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Ethereum’s switch to PoS addresses CO2 concerns, but Bitcoin…

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Ethereum and Bitcoin have addressed concerns around greenhouse emissions and the environmental cost of securing their networks. But how did Ethereum become more successful than Bitcoin in this endeavor?

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  • Ethereum’s annual carbon footprint was significantly cut since The Merge.
  • Bitcoin’s estimated annual emissions contributed just 0.15% to the global tally. 

Ethereum’s [ETH] annual electricity consumption fell by more than 99.9% after switching from a proof-of-work (PoW) to a proof-of-stake (PoS) consensus mechanism, according to a report by Ethereum.org.


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Ethereum goes green

ETH’s energy consumption across the global network was 0.0026 terawatt-hours (TWh) per year, even lower than payment company PayPal and online steaming giant Netflix.

Consequently, Ethereum’s annual carbon footprints have also been significantly cut down, falling by more than 99% to 870 tonnes of CO2e. The transition, also referred to as “The Merge,” played a critical role in bringing down the environmental costs for securing the network to a great extent.

Source: Ethereum.org

The Merge was a pivotal event in the brief history of blockchain technologies. Under the new PoS model, staked ETH, rather than expensive hardware, secures the network and validates transactions.

By eliminating the power-guzzling computers from the scope, which competed with each other to solve complex cryptographic problems, Ethereum made a decisive shift to sustainability and scalability.

Bitcoin has a long way to go

Environmental concerns have been a thorn in the flesh for blockchain technology over the years. While Ethereum has addressed these concerns with The Merge, the issue of Bitcoin [BTC] mining has been the major sticking point between environmentalists and blockchain proponents.

As per data from Cambridge Bitcoin Electricity Consumption Index (CBECI), BTC’s greenhouse gas emissions have surged significantly over the past three years. The phase, encompassing the historic bull market of 2020-21, witnessed heavy demand on the BTC network, resulting in influx of more miners and consequently more power-hungry mining hardware.

While 2022’s crypto winter provided short-term relief, 2023’s market rally brought the miners back into the game. May saw an unprecedented jump in transactional activity on the blockchain, leading to monthly emissions of 6.03 MtCO2e, the joint-highest in Bitcoin’s history and tied with March 2021 figures.

Source: Cambridge Bitcoin Electricity Consumption Index

Bitcoin’s 2023 emissions already hit 34.69 MtCO2e at the time of publication. Assuming continuous emissions at the current rate, the network’s annual figures were estimated to jump to 72.48 MtCO2e, 30% more than 2021.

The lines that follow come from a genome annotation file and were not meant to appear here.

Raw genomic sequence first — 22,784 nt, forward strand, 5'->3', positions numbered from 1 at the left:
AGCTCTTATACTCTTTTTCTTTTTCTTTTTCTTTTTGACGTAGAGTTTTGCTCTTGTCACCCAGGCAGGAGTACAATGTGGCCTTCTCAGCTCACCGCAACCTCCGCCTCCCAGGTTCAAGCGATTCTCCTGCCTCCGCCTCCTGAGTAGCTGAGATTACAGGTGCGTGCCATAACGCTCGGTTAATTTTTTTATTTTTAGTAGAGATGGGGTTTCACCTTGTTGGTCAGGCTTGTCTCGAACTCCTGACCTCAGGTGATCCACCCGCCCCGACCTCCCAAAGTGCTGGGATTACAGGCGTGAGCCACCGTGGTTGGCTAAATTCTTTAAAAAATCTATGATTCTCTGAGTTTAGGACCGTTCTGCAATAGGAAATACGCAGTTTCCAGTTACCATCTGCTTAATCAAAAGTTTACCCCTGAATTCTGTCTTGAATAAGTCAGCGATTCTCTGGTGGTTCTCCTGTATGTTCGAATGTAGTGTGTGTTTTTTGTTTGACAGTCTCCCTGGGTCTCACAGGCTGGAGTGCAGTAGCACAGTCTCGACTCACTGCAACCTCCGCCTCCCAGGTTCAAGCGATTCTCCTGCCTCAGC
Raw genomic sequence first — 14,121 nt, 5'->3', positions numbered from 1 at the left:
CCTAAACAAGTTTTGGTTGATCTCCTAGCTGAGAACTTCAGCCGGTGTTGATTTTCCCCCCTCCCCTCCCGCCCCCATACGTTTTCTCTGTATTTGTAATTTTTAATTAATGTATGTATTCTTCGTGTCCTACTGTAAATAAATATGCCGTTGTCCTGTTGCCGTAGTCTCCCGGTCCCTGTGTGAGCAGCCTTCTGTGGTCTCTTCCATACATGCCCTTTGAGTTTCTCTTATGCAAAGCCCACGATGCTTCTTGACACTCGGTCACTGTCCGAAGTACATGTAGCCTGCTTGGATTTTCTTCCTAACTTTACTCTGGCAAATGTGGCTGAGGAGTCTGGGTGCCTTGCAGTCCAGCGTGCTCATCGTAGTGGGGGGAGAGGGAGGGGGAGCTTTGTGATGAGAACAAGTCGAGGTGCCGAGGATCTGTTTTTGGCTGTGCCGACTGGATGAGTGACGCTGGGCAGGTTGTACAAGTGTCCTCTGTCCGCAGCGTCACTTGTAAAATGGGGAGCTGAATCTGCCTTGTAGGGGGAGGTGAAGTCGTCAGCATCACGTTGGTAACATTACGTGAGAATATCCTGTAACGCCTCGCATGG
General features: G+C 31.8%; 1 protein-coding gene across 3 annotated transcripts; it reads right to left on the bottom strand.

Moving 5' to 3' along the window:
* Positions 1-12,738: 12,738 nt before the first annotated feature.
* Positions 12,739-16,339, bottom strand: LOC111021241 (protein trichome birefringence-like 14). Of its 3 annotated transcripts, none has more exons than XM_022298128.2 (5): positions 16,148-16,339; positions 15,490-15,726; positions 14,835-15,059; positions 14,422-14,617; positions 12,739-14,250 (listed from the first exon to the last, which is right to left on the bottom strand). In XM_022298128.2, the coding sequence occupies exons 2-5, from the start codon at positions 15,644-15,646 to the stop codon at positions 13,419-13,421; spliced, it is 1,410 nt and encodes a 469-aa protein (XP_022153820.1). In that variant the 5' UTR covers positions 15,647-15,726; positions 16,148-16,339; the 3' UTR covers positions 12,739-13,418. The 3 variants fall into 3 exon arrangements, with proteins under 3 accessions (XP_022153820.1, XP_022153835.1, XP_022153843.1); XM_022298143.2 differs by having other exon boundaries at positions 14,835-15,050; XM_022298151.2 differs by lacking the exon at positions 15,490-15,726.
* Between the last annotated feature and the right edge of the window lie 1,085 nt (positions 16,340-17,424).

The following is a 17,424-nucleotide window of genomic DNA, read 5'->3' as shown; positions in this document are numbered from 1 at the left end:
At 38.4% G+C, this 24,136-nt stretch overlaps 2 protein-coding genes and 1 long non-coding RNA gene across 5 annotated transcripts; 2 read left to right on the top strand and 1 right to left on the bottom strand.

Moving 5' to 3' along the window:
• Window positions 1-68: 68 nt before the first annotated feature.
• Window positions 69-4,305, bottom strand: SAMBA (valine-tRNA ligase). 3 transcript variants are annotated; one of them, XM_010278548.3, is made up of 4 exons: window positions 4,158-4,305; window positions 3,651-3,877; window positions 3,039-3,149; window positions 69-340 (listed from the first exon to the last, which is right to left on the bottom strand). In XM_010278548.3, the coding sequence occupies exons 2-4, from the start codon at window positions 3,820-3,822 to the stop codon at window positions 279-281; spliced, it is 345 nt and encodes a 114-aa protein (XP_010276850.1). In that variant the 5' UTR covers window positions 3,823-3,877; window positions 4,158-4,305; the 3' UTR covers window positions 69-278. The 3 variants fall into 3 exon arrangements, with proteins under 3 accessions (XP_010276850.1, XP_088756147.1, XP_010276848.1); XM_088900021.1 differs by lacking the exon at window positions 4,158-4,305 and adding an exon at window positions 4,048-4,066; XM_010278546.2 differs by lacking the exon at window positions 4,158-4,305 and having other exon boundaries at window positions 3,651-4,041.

For context, this was greater than the yearly greenhouse gas emissions of countries like New Zealand and Cambodia.

In terms of electricity consumption, Bitcoin reportedly sucks power at an annualized rate of roughly 143 terawatt-hours (TWh). If this figure is met this year, 2023 would be the most energy-intensive year on record for Bitcoin.

Source: Cambridge Bitcoin Electricity Consumption Index

The larger picture

While concerns around Bitcoin’s carbon footprint sound legitimate, it’s essential to zoom out and analyze its contribution from a broader perspective. Using CPECI’s data, it was found that Bitcoin’s estimated annual emissions contributed just 0.15% to the global tally.

Bitcoin has been marketed as a store of value and an inflation hedge, pretty much like the status earned by the yellow metal. For two assets offering similar characteristics, it seemed reasonable to compare their carbon footprints. Here too, “Digital Gold” didn’t disappoint.

Annual emissions as a result of mining Bitcoins were 27% lower than that of mining gold.

The shift to renewables

Of late, the noticeable shift to cleaner and renewable sources of energy has put optimism among Bitcoin proponents.

China, along with other Asian countries like Kazakhstan, are regions where fossil fuels are heavily subsidized. This incentivized miners to exploit these resources, resulting in higher carbon footprints. During this time, China became the global leader in Bitcoin mining.

But as mining activity moved to the U.S. after China’s blanket ban on cryptos and mining, things have changed. The south-central state of Texas has dished out favorable policies and tax incentives to attract miners to its wind and solar power.

Source: Cambridge Bitcoin Electricity Consumption Index


Is your portfolio green? Check out the Bitcoin Profit Calculator


The above examples show that blockchain technologies have adopted different measures to address the allegations of unsustainability. While Ethereum has effectively shut down its critics after The Merge,

Bitcoin’s footprint, though alarming, pales in comparison to some of the other power-guzzling industries.

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Aniket Verma works as a journalist at AMBCrypto. Contrary to most who are primarily interested in merely tracking price movements of cryptos, his focus is on examining the niche intersection between cryptocurrencies and traditional finance. A so-so Bitcoin maximalist, Aniket has a strong disdain for memecoins and the unfounded frenzy they seem to generate every market season. Coming from a strong engineering background, Aniket previously worked as a Content Manager for TV9 Network. Before his stint over there, he was an Associate Multimedia News Producer at Reuters.
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